The NFL Goes Long on Gambling

PUBLISHED: September 21, 2018

Elliot Harrison works for a multibillion-dollar limited-liability company, where he studies research reports, crunches numbers, and prepares weekly forecasts about how well his organization’s 32 units will perform.

Odds are you’re thinking Mr. Harrison’s employer is a blue-chip firm and that his forecasts are for internal use. In fact, he works for the National Football League, and the predictions he makes about his employer’s teams are for public consumption.

Mr. Harrison’s official title is "analyst." A better description would be "tout." His work is an example of how the NFL is hedging its bets in the burgeoning world of sports gambling.

Last May a U.S. Supreme Court decision allowed states to legalize commercial betting on athletic events. A Nielsen study estimated the NFL could make $2.3 billion in a mature domestic gambling market.

The NFL’s position on gambling sometimes appears schizophrenic. The league joined the parties urging the court to keep restrictions in place. Its commissioner, Roger Goodell, continues to pay lip service to protecting the integrity of the game from the evils of gambling.

Yet the NFL endorses fantasy-football wagering, in which participants effectively bet on the performances of individual players. The league seems to have even lifted the prohibition on its own players’ participation in fantasy betting, as evidenced by 49ers defensive star Richard Sherman’s recent announcement that he is launching a fantasy wagering website.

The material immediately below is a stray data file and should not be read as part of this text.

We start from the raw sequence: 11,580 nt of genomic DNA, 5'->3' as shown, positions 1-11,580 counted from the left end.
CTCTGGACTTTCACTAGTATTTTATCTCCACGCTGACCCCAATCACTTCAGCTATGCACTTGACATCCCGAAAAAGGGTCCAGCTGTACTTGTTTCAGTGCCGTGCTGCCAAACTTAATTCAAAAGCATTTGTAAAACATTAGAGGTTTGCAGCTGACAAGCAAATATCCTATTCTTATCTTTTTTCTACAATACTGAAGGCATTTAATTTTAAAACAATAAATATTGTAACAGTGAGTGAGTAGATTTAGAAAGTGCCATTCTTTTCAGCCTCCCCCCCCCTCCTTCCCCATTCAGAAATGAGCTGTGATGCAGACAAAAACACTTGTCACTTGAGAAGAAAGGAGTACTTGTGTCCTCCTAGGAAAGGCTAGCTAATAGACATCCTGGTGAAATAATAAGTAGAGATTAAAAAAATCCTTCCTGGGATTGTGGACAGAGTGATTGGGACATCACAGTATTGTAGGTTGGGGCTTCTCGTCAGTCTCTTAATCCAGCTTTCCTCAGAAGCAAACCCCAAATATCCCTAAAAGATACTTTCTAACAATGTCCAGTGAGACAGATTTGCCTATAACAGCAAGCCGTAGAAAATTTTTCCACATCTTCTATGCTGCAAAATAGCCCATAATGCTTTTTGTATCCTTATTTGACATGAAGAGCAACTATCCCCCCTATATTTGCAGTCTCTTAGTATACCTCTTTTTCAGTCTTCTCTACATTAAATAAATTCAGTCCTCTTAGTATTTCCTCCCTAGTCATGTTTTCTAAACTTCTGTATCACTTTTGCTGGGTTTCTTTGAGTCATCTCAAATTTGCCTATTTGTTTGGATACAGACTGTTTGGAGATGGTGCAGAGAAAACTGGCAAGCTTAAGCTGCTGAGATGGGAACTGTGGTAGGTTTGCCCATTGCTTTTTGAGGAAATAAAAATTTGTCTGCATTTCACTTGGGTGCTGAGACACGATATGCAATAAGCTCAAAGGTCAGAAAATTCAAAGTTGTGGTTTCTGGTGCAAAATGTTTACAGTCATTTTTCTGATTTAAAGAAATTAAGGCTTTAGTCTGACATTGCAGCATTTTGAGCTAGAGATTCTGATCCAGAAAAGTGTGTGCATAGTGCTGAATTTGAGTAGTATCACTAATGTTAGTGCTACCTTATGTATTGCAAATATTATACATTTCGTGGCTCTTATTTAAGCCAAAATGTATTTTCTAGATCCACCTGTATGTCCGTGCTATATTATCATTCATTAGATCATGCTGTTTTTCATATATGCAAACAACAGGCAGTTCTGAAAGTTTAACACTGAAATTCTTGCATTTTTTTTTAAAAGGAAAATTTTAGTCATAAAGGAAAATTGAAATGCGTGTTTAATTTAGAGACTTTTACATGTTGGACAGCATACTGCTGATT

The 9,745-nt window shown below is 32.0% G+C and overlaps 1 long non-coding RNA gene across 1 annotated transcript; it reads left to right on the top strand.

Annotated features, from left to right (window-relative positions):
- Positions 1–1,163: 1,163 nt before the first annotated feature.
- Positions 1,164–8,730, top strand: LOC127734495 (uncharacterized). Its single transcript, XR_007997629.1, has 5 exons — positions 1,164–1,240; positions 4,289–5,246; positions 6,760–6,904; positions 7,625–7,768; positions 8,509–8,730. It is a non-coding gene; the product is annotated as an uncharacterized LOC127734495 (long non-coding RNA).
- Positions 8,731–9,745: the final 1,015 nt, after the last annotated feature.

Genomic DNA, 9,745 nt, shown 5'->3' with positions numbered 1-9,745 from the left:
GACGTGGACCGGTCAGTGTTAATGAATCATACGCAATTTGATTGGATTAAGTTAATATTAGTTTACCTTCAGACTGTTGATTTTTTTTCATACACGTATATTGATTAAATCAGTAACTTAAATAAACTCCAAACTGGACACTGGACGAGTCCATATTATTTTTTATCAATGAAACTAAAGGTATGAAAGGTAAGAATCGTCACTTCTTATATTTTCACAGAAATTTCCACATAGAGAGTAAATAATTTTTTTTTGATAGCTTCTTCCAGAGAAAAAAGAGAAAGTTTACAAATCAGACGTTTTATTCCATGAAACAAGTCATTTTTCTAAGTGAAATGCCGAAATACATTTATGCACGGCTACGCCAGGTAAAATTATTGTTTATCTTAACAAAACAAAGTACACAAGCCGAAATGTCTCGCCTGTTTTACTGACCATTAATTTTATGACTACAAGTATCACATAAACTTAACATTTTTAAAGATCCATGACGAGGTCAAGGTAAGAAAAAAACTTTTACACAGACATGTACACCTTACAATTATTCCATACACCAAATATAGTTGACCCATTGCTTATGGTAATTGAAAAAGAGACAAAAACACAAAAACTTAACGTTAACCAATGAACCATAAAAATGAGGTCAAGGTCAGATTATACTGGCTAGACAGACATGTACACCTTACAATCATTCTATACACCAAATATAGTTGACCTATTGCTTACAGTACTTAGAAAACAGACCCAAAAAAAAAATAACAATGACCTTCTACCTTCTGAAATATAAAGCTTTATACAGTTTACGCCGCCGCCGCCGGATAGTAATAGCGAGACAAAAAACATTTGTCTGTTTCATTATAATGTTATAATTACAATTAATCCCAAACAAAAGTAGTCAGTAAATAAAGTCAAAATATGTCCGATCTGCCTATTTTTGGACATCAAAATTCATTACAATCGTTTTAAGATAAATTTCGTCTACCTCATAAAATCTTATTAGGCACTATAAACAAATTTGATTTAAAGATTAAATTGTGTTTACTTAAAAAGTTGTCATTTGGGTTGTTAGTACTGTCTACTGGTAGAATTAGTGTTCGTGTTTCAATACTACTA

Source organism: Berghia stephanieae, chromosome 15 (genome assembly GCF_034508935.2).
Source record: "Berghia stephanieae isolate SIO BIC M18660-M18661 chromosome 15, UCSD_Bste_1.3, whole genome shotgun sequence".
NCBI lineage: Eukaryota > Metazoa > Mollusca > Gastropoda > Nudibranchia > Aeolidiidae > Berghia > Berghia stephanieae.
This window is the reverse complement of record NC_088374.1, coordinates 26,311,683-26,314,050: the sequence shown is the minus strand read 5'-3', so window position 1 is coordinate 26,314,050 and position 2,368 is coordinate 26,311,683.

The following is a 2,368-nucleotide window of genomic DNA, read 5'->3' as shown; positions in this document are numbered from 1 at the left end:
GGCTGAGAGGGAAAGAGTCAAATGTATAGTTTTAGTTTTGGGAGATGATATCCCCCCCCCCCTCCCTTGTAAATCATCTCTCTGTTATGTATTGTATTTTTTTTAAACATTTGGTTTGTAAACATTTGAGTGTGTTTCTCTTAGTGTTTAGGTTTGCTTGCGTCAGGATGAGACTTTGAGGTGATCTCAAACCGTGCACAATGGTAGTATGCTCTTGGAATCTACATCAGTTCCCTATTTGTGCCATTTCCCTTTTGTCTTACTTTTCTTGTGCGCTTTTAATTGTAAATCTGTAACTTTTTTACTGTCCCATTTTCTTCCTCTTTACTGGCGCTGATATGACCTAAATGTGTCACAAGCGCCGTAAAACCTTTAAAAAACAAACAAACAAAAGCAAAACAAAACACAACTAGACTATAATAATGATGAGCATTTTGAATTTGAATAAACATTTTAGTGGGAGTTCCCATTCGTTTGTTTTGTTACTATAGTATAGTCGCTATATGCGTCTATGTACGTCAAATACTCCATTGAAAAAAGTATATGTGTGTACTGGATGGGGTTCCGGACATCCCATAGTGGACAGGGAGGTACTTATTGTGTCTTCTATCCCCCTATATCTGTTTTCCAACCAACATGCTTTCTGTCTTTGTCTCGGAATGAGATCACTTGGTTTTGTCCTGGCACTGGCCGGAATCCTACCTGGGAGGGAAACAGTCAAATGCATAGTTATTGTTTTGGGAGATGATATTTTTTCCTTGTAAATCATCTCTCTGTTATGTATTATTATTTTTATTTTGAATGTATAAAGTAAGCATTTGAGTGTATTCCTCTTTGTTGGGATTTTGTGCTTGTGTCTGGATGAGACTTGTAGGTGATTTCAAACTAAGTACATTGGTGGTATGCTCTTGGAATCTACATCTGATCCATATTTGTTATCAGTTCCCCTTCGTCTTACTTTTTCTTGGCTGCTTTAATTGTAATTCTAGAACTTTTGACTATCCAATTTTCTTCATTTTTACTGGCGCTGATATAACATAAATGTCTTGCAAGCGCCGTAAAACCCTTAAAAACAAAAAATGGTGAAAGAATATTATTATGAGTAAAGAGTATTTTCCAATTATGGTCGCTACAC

The NFL has long maintained that while fantasy is a game of skill, betting with a bookmaker is a game of chance. That always seemed like a distinction without a difference, and it may soon collapse. According to Sports Business Daily, a committee of NFL owners recently voted to allow teams to form partnerships with casinos. A league memo obtained by ESPN states that the NFL wants to force any casino brand that advertises with an NFL team to buy official league data. And in two years the Oakland Raiders will move to a new 65,000-seat stadium in Las Vegas, where fans will be able to place bets as they watch the game.

As the NFL prepares to profit magnificently from relaxed gambling laws, it should do more to avoid the appearance of conflicting interests. That brings us back to Elliot Harrison and the other "analysts" employed by the NFL and its affiliates. In this season’s opening week, Mr. Harrison correctly predicted the winner in 11 of 15 contests (the 16th game ended in a tie). He offers such detailed forecasts as, "Could see Tennessee getting a late field goal to win" and "Don’t see the Colts holding up out east this weekend." It must be depressing for players to find themselves trashed in their own league’s analysis.

The Supreme Court was correct to return control of sports gambling to the states. But the league should abandon the monopolistic idea of forcing casinos to buy its data. It should also get out of the touting business and distance itself from anything else that hints at impropriety.

To do otherwise would be the ultimate sucker bet.

(c) Peter Funt. This column originally appeared in The Wall Street Journal.

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